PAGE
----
German innovation … from industrial precision to punk entrepreneurship … is Germany ready to change its game?
April 1, 2017
Germany means high tech, renewable energy, climate protection, sustainable mobility, better living, individualised medicine, architecture and design, research, science, and education.
Whilst German industry is packed full of industrial giants – BASF to Bayer, BMW to Bosch – Germany is now also becoming a nation of entrepreneurs, harnessing the academic excellence and commercial infrastructures to create a new generation of business.
The problem with success.
Germany has been so successful in industrial engineering and production, that is has perversely been quite difficult to look beyond product and process for new types of innovation. The academic discipline and rigorous application of proven methodologies has even stifled the free-thinking (more imaginative, more intuitive, more irreverent thinking) that is so common to many of the world’s innovation hotspots.
Having lived and studied in southern Germany (I studied high temperature superconductivity physics at the Albert Ludwig Universitat in Freiburg im Breisgau), I became acutely aware of this “engineer” mindset. Whilst I hate stereotypes, there is something in the German psyche, that seeks logic and precision, detail and structure.
Having spent the last 30 years working across the world with many different companies, including German brands (including Allianz, Bosch, Henkel, Lufthansa, T-Mobile and Volkswagen), I notice a difference to other countries in both West and East. Most business people seek academic doctorates for example, and continuous professional development is rare. Most German businesses are family owned, with strong influence from owners and also from unions. Most businesses are incredibly product-centric, with a services and service culture slow to take hold.
Of course German businesses have been incredibly successful – they have been the engine of European growth for the last 50 years. But their innovation has largely been incremental – making existing business, products and processes, better.
Prof Khairy Tourk, of the Stuart School of Business in Chicago, says that Germany’s strong position in fields such as automotive engineering, chemicals and factory machines has given the country a “resilience” in the face of economic adversity that made it stand out compared with other countries such as the USA and United Kingdom.
“Germany has performed brilliantly when it comes to adding new ideas to products and processes in the kinds of sectors in which it has traditionally excelled,” says Marco Annuziata, GE’s chief economist. “If you look at a BMW car you will find it packed full of the kind of incremental innovation that the Germans are good at and which gives the country a reasonable amount of self-confidence for the future” adds Tourk.
Therefore this is certainly not a criticism. But it does provoke a question, about how this approach to innovation will be sufficient in a world of more dramatic changes.
Like any successful business, it is hard to let go of the model that made you successful, and tempting to keep squeezing more out of what has worked before. However the success models of the past are unlikely to create future success.
What’s the challenge for German innovation?
Do German businesses have the imagination to adapt to a changing world?
Where factories are displaced by 3D printers, where robots and AI can replicate the know-how of a highly skilled worker, and where emerging markets can replicate the quality of production at much lower costs … can German leaders develop new ideas, alternative strategies and business models, innovative products and services, to compete in this new world?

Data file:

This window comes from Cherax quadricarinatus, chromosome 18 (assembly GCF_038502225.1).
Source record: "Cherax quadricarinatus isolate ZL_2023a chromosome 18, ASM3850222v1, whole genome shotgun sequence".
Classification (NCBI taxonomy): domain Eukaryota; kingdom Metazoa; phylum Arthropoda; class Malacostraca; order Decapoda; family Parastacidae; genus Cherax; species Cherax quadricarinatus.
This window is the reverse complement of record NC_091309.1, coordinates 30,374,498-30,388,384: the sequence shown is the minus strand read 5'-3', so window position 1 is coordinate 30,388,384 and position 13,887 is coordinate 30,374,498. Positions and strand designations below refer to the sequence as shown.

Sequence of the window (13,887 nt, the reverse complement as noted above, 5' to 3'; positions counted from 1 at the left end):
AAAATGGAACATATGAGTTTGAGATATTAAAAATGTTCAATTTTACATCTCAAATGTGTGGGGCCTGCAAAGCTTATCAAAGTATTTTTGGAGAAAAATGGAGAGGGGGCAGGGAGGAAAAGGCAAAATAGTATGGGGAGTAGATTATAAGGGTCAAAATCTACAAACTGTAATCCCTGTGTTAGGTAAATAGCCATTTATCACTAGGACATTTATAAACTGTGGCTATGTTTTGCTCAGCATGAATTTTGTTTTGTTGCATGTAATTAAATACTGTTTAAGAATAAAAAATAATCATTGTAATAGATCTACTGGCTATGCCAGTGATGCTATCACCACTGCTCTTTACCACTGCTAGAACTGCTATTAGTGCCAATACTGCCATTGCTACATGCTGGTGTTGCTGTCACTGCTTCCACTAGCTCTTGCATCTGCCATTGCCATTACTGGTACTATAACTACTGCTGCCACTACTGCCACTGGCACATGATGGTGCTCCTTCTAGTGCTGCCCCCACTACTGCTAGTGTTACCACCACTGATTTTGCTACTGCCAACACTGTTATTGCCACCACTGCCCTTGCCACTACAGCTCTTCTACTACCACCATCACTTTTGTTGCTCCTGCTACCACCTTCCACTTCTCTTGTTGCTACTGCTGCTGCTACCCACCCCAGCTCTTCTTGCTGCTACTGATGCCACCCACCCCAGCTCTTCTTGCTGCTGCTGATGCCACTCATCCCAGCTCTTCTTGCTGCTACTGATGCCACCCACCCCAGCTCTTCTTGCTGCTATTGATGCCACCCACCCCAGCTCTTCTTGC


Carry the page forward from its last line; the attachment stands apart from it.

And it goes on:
The answer has to be yes … And the more enlightened German business leaders are waking up to the new challenges, and to the new challengers.
In fact, walk around the streets of Berlin, for example, and you will see a start-up culture every bit as vibrant as Silicon Valley, Stockholm or Shanghai. The youth culture, the irreverence and collaboration, of “hippy” Berlin is actually driving a new mindset in business. Gone are the suits who only see process diagrams and quality assurance, in come the punks (ok, millennials, hipsters, creatives) who have passion and vision to disrupt the status quo.
Large organisations are desperate to innovate differently too. Daimler set up a completely separate team to drive its Car2Go project, whilst Bosch is collaborating with Nvidia, the brains behind most autonomous cars. Whilst some business leaders struggle to grasp the new world, others are embracing it rapidly. Design thinking, for example has become one of the most sought-after business disciplines, because its more intuitive approach is so needed. Similarly Business Model Innovation, has given the technocrats a new context for their structural thinking.
How to develop more innovative leaders?
“Gamechangers Germany” is an executive program that I have developed in partnership with GERBUS, the German Business Academy. It is based on my recent bestselling book Gamechangers which is available in German, but goes much further in focusing on the practical issues and opportunities for small to large (and particularly mid-size) businesses in Germany right now. It provides an accelerated learning platform for business leaders to explore, practice and apply these new approaches. Over 4 days (2 x 2 days of fast, intensive, inspiring learning), we bring together both the inspirational ideas and practical techniques to apply to your own business, and to drive innovation and growth in this new world.
Specifically for business leaders, the executive program sets the new strategic context for businesses, learning from today’s fastest-growing, most-innovative businesses. We explore “game changing” strategies for challenging existing markets and mindsets, and how to make the right choices in fast and uncertain times. Each participant develops a new “strategy roadmap” for their business that is driven by the best new opportunities for you to innovate and grow.
We combine this with design thinking to embrace new customer insight, to innovate new business model, built around new customer propositions. We then bring together the new toolkit of lean and agile disciplines to drive implementation, and sustain growth. Most significantly, we explore the changing role of leaders – how you need to be the leader of change, but may also need to change yourself, to be effective. The outcome is a “business blueprint” ready for you to implement.
There are still a small number of places available on this exclusive program for business leaders. If you would like to attend, or discuss how we can create a customised in-company version at your own company, then contact Henrik Lauridsen for more details: firstname.lastname@example.org